• "Ammunition" means a loaded cartridge, consisting of a primed case, propellant or projectile, designed for use in any firearm.

  • An "electronic defense weapon" means a weapon that by electronic impulse or current is capable of immobilizing a person temporarily, but is not capable of inflicting death or serious physical injury.

“Possession" means either actual possession or constructive possession.  Actual possession means actual physical possession, such as having the object on one's person.  Constructive possession means having the object in a place under one's dominion and control.

Possession also requires that the defendant knew that (he/she) was in possession of the firearm.  That is, that (he/she) was aware that (he/she) was in possession of it and was aware of its nature.  The state must prove beyond a reasonable doubt that the defendant knew that (he/she) was in possession of the firearm.  <See Knowledge, Instruction 2.3-3.>

<If some form of constructive possession is alleged, see Possession, Instruction 2.11-1.>8

Element 2 - Possession prohibited
The second element is that at the time (he/she) possessed the (firearm / electronic defense weapon), (he/she) was prohibited from possessing (a firearm / an electronic defense weapon) because (he/she) <insert specific allegations and tailor to facts and evidence>.9

Conclusion

In summary, the state must prove beyond a reasonable doubt that 1) the defendant possessed (a firearm / ammunition / an electronic defense weapon), and 2) (he/she) was prohibited from possessing (a firearm / ammunition / an electronic defense weapon) at the time because <insert specific allegations>.

If you unanimously find that the state has proved beyond a reasonable doubt each of the elements of the crime of criminal possession of (a firearm / ammunition / an electronic defense weapon), then you shall find the defendant guilty.  On the other hand, if you unanimously find that the state has failed to prove beyond a reasonable doubt any of the elements, you shall then find the defendant not guilty.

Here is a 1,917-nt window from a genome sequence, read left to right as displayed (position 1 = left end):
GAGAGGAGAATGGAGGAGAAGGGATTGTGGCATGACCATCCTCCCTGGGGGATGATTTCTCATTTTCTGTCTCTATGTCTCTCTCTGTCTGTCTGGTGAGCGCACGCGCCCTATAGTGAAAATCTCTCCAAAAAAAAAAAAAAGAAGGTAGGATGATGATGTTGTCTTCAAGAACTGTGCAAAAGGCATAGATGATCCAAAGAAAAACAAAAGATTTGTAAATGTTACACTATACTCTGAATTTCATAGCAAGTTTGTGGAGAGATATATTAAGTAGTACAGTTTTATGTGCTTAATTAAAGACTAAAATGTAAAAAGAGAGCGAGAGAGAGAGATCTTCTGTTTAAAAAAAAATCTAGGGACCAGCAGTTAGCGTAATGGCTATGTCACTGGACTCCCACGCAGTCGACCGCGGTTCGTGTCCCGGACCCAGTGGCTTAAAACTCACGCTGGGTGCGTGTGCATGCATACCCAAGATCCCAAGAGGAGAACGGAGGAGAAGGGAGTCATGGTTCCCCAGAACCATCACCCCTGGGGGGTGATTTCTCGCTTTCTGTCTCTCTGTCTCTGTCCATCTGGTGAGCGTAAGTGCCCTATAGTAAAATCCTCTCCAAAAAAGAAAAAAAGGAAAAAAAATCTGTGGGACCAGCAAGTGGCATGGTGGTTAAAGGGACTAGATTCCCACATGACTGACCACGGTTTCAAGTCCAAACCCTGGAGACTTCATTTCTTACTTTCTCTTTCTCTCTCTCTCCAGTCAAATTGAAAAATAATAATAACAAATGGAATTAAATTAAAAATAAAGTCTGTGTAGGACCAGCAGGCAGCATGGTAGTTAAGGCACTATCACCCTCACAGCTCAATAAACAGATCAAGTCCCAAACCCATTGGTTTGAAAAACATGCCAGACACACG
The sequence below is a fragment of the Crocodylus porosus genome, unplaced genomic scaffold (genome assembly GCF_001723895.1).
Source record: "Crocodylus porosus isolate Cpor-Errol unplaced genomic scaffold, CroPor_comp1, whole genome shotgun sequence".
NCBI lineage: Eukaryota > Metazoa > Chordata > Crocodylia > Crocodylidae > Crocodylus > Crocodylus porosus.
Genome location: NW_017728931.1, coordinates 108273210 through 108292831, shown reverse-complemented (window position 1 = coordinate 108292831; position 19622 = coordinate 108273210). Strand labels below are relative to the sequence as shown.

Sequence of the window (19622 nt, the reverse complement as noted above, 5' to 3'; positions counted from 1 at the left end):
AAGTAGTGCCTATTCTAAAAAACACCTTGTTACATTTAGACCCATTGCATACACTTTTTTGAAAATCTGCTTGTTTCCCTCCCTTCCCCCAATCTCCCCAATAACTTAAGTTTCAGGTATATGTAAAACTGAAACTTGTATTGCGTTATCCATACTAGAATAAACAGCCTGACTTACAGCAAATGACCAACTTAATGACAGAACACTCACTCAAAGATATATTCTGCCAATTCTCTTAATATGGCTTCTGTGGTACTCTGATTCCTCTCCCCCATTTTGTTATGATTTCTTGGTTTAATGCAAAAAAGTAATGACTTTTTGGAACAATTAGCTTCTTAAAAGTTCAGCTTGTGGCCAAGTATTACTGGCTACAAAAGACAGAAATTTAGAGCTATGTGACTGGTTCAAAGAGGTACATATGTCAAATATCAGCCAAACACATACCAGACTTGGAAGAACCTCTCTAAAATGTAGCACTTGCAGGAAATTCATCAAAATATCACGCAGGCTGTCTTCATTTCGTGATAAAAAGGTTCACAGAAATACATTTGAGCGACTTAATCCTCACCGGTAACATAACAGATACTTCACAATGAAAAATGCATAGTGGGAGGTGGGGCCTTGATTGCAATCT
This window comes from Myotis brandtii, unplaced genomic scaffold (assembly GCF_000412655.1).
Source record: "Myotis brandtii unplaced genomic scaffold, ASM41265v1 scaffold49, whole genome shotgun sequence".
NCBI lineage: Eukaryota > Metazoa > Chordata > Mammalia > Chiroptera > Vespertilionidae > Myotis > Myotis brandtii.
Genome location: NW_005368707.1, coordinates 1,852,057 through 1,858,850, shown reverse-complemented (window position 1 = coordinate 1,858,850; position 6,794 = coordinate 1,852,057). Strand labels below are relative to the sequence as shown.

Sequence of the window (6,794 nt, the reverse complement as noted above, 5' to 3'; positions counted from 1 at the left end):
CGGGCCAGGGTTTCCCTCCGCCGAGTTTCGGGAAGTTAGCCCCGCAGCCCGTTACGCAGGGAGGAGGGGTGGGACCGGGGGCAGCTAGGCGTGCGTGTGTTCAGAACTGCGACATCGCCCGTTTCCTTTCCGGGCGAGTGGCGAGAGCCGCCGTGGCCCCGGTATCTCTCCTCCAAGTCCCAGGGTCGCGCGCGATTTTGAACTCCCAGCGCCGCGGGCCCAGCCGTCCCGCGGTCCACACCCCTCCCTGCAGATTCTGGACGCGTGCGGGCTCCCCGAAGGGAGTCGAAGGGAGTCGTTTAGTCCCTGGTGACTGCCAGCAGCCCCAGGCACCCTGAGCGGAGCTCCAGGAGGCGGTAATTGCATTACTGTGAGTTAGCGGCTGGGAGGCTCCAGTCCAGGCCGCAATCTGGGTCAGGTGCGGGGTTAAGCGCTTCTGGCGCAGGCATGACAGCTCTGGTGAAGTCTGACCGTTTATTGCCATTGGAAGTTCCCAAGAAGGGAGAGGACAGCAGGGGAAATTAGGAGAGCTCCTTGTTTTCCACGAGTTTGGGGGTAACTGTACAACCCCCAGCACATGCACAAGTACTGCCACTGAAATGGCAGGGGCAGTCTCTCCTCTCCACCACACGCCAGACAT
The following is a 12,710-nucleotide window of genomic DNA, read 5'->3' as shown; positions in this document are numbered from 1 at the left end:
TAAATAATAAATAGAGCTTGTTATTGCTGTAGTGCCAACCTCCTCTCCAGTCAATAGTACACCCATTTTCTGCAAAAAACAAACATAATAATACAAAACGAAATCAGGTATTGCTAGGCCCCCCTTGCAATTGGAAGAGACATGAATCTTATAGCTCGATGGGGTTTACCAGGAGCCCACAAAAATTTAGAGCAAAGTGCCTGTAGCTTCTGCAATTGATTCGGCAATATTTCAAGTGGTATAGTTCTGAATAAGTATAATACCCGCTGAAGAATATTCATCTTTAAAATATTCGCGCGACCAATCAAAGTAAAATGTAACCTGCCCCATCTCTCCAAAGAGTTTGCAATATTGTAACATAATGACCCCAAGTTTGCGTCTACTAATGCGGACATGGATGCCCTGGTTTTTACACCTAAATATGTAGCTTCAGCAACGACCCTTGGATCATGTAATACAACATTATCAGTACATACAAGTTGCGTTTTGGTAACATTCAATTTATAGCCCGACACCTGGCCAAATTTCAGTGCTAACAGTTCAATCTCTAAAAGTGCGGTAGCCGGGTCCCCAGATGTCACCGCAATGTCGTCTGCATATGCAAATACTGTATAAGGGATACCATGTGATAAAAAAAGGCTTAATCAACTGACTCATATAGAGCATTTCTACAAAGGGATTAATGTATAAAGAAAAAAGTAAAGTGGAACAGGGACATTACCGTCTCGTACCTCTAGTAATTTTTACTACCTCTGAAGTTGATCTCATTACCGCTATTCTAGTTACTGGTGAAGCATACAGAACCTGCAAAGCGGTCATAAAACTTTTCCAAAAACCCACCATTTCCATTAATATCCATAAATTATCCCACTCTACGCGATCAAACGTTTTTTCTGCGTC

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1 Effective October 1, 2013, the statute includes the following misdemeanors:

  • § 21a-279 (c), Possession of a controlled substance
  • § 53a-58, Criminally negligent homicide
  • § 53a-61, Assault in the third degree
  • § 53a-61a, Assault of an elderly, blind, disabled or pregnant person or a person with intellectual disability in the third degree
  • § 53a-62, Threatening in the second degree 
  • § 53a-63, Reckless endangerment in the first degree
  • § 53a-96, Unlawful restraint in the second degree
  • § 53a-175, Riot in the first degree
  • § 53a-176, Riot in the second degree
  • § 53a-178, Inciting to riot
  • § 53a-181d, Stalking in the second degree

2 As defined in General Statutes § 46b-120 (3).

3 As defined in General Statutes § 46b-15a.

4 The statute specifies a carrying permit issued pursuant to General Statutes § 29-28 (b), a retail sales permit issued pursuant to General Statutes § 29-28 (a), or an eligibility certificate issued pursuant to General Statutes § 29-36f.  

5 Pursuant to General Statutes § 29-38c (d).

6 18 U.S.C. § 922 (g) (4).

7 The definition of "firearm" as found in General Statutes § 53a-3 (19), which applies to this offense, requires that the firearm be operable.

8 Ascertain from counsel what form of possession is alleged.  The definition should be narrowly tailored to the allegations.

9 Parties often will stipulate to the reason why the defendant is prohibited from possessing a firearm.  See Stipulations, Instruction 2.6-9.